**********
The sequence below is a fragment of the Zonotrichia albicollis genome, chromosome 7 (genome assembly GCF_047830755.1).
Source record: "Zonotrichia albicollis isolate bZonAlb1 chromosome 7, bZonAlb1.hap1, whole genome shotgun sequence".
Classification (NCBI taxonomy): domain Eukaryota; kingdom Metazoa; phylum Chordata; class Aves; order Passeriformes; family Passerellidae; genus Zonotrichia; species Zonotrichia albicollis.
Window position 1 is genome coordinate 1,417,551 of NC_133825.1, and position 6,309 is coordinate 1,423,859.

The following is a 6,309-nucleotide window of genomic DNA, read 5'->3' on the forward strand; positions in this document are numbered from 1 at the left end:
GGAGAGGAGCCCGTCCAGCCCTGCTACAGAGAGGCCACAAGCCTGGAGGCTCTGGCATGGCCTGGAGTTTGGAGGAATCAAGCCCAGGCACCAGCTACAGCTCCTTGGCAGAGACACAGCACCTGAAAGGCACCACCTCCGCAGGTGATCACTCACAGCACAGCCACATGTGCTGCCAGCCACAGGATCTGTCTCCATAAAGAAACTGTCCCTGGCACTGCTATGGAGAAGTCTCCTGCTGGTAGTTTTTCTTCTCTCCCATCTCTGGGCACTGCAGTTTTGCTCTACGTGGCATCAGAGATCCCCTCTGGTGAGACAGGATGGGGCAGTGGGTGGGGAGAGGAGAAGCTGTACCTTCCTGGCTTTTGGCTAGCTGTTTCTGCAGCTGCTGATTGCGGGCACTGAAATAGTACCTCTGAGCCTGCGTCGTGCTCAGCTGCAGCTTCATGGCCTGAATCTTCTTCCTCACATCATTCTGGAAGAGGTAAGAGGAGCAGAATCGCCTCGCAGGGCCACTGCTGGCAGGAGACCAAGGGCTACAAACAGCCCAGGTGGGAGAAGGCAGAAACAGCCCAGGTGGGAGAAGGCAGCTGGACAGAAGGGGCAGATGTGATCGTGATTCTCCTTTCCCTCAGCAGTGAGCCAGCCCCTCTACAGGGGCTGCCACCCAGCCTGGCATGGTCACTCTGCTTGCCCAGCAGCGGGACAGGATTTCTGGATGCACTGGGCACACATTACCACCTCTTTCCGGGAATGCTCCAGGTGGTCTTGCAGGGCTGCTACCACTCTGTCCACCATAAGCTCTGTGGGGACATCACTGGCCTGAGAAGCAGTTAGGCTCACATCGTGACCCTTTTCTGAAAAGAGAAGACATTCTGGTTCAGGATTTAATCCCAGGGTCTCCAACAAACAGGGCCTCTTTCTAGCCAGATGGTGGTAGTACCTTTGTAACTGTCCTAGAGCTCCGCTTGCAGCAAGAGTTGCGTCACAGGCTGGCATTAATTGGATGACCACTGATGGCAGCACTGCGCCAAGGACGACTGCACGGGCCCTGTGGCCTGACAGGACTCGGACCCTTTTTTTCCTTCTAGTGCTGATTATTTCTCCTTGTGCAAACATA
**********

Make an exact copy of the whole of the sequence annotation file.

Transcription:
The sequence below is a fragment of the Zonotrichia albicollis genome, chromosome 7 (genome assembly GCF_047830755.1).
Source record: "Zonotrichia albicollis isolate bZonAlb1 chromosome 7, bZonAlb1.hap1, whole genome shotgun sequence".
Classification (NCBI taxonomy): domain Eukaryota; kingdom Metazoa; phylum Chordata; class Aves; order Passeriformes; family Passerellidae; genus Zonotrichia; species Zonotrichia albicollis.
Window position 1 is genome coordinate 1,417,551 of NC_133825.1, and position 6,309 is coordinate 1,423,859.

The following is a 6,309-nucleotide window of genomic DNA, read 5'->3' on the forward strand; positions in this document are numbered from 1 at the left end:
GGAGAGGAGCCCGTCCAGCCCTGCTACAGAGAGGCCACAAGCCTGGAGGCTCTGGCATGGCCTGGAGTTTGGAGGAATCAAGCCCAGGCACCAGCTACAGCTCCTTGGCAGAGACACAGCACCTGAAAGGCACCACCTCCGCAGGTGATCACTCACAGCACAGCCACATGTGCTGCCAGCCACAGGATCTGTCTCCATAAAGAAACTGTCCCTGGCACTGCTATGGAGAAGTCTCCTGCTGGTAGTTTTTCTTCTCTCCCATCTCTGGGCACTGCAGTTTTGCTCTACGTGGCATCAGAGATCCCCTCTGGTGAGACAGGATGGGGCAGTGGGTGGGGAGAGGAGAAGCTGTACCTTCCTGGCTTTTGGCTAGCTGTTTCTGCAGCTGCTGATTGCGGGCACTGAAATAGTACCTCTGAGCCTGCGTCGTGCTCAGCTGCAGCTTCATGGCCTGAATCTTCTTCCTCACATCATTCTGGAAGAGGTAAGAGGAGCAGAATCGCCTCGCAGGGCCACTGCTGGCAGGAGACCAAGGGCTACAAACAGCCCAGGTGGGAGAAGGCAGAAACAGCCCAGGTGGGAGAAGGCAGCTGGACAGAAGGGGCAGATGTGATCGTGATTCTCCTTTCCCTCAGCAGTGAGCCAGCCCCTCTACAGGGGCTGCCACCCAGCCTGGCATGGTCACTCTGCTTGCCCAGCAGCGGGACAGGATTTCTGGATGCACTGGGCACACATTACCACCTCTTTCCGGGAATGCTCCAGGTGGTCTTGCAGGGCTGCTACCACTCTGTCCACCATAAGCTCTGTGGGGACATCACTGGCCTGAGAAGCAGTTAGGCTCACATCGTGACCCTTTTCTGAAAAGAGAAGACATTCTGGTTCAGGATTTAATCCCAGGGTCTCCAACAAACAGGGCCTCTTTCTAGCCAGATGGTGGTAGTACCTTTGTAACTGTCCTAGAGCTCCGCTTGCAGCAAGAGTTGCGTCACAGGCTGGCATTAATTGGATGACCACTGATGGCAGCACTGCGCCAAGGACGACTGCACGGGCCCTGTGGCCTGACAGGACTCGGACCCTTTTTTTCCTTCTAGTGCTGATTATTTCTCCTTGTGCAAACATA